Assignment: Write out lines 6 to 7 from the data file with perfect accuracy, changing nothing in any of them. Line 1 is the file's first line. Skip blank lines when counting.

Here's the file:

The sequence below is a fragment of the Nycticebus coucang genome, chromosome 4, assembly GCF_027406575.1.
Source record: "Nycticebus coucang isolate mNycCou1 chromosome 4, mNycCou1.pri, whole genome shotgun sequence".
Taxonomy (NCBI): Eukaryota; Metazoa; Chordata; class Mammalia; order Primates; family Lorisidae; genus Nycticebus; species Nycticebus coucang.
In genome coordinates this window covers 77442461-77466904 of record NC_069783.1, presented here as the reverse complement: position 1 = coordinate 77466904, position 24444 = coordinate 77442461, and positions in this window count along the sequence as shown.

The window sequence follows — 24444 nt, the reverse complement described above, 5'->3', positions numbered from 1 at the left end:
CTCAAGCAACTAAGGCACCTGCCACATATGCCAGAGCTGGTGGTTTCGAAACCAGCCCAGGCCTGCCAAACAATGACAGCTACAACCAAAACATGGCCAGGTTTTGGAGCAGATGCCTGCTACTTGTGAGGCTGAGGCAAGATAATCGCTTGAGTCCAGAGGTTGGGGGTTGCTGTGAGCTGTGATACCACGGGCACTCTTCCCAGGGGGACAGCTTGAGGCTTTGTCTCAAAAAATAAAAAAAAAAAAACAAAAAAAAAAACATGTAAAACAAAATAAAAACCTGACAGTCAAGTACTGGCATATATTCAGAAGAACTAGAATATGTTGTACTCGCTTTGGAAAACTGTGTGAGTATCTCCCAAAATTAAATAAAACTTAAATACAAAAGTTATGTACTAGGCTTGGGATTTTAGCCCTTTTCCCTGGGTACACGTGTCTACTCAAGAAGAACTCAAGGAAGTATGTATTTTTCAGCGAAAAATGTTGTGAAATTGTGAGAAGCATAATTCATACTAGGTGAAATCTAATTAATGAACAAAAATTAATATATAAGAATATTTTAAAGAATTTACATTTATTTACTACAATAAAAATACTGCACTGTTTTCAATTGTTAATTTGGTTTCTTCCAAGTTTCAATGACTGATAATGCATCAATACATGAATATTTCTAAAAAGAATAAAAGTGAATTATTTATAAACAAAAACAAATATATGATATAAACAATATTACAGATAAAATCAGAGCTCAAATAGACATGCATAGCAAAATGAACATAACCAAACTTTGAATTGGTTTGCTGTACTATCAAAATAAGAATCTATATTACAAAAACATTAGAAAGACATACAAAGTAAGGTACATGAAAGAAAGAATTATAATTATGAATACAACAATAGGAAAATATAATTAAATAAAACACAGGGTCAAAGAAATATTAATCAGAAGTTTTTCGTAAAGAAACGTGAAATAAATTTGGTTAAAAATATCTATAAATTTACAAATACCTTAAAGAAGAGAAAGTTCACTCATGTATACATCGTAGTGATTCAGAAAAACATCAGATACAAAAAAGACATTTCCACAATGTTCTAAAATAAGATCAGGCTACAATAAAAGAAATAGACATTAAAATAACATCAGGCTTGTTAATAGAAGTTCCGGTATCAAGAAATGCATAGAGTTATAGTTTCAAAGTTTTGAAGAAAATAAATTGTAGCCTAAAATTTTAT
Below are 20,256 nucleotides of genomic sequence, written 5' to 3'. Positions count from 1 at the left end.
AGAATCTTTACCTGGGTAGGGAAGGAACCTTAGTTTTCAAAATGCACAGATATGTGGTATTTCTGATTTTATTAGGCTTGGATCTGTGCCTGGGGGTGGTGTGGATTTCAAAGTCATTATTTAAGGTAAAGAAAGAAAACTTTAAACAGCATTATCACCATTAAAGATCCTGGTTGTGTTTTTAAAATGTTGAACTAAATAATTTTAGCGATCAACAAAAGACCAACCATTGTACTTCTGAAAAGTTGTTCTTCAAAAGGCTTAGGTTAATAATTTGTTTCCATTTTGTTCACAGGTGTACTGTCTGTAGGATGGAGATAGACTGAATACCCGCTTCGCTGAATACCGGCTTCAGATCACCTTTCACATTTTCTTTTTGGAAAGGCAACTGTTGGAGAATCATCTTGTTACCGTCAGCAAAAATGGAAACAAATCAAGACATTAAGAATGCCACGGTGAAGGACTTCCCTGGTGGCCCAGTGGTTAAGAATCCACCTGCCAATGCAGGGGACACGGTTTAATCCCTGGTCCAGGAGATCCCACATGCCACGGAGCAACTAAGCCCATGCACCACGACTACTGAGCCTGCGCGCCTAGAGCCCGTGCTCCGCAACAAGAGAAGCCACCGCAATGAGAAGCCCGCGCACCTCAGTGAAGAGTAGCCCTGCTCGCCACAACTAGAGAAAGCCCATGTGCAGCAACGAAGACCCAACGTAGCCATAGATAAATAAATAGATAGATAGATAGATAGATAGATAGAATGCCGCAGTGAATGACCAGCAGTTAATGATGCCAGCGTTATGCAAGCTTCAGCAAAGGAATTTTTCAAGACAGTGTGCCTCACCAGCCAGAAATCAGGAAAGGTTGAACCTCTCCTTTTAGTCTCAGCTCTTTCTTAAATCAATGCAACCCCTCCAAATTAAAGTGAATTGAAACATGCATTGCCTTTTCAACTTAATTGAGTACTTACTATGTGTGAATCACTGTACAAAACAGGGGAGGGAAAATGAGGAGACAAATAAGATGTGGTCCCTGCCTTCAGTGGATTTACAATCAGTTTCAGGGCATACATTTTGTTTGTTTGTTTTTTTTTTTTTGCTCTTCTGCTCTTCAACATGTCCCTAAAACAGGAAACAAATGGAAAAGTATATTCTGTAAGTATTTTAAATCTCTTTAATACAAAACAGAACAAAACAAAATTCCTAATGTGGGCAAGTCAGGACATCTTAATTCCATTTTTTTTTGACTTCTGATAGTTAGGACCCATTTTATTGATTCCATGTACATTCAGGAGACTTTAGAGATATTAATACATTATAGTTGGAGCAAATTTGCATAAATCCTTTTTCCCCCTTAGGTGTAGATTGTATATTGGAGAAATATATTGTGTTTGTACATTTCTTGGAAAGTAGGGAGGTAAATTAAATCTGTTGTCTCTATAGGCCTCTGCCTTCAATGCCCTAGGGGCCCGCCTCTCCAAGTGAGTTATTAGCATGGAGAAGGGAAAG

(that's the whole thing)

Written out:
CTCAAGCAACTAAGGCACCTGCCACATATGCCAGAGCTGGTGGTTTCGAAACCAGCCCAGGCCTGCCAAACAATGACAGCTACAACCAAAACATGGCCAGGTTTTGGAGCAGATGCCTGCTACTTGTGAGGCTGAGGCAAGATAATCGCTTGAGTCCAGAGGTTGGGGGTTGCTGTGAGCTGTGATACCACGGGCACTCTTCCCAGGGGGACAGCTTGAGGCTTTGTCTCAAAAAATAAAAAAAAAAAAACAAAAAAAAAAACATGTAAAACAAAATAAAAACCTGACAGTCAAGTACTGGCATATATTCAGAAGAACTAGAATATGTTGTACTCGCTTTGGAAAACTGTGTGAGTATCTCCCAAAATTAAATAAAACTTAAATACAAAAGTTATGTACTAGGCTTGGGATTTTAGCCCTTTTCCCTGGGTACACGTGTCTACTCAAGAAGAACTCAAGGAAGTATGTATTTTTCAGCGAAAAATGTTGTGAAATTGTGAGAAGCATAATTCATACTAGGTGAAATCTAATTAATGAACAAAAATTAATATATAAGAATATTTTAAAGAATTTACATTTATTTACTACAATAAAAATACTGCACTGTTTTCAATTGTTAATTTGGTTTCTTCCAAGTTTCAATGACTGATAATGCATCAATACATGAATATTTCTAAAAAGAATAAAAGTGAATTATTTATAAACAAAAACAAATATATGATATAAACAATATTACAGATAAAATCAGAGCTCAAATAGACATGCATAGCAAAATGAACATAACCAAACTTTGAATTGGTTTGCTGTACTATCAAAATAAGAATCTATATTACAAAAACATTAGAAAGACATACAAAGTAAGGTACATGAAAGAAAGAATTATAATTATGAATACAACAATAGGAAAATATAATTAAATAAAACACAGGGTCAAAGAAATATTAATCAGAAGTTTTTCGTAAAGAAACGTGAAATAAATTTGGTTAAAAATATCTATAAATTTACAAATACCTTAAAGAAGAGAAAGTTCACTCATGTATACATCGTAGTGATTCAGAAAAACATCAGATACAAAAAAGACATTTCCACAATGTTCTAAAATAAGATCAGGCTACAATAAAAGAAATAGACATTAAAATAACATCAGGCTTGTTAATAGAAGTTCCGGTATCAAGAAATGCATAGAGTTATAGTTTCAAAGTTTTGAAGAAAATAAATTGTAGCCTAAAATTTTAT
Below are 20,256 nucleotides of genomic sequence, written 5' to 3'. Positions count from 1 at the left end.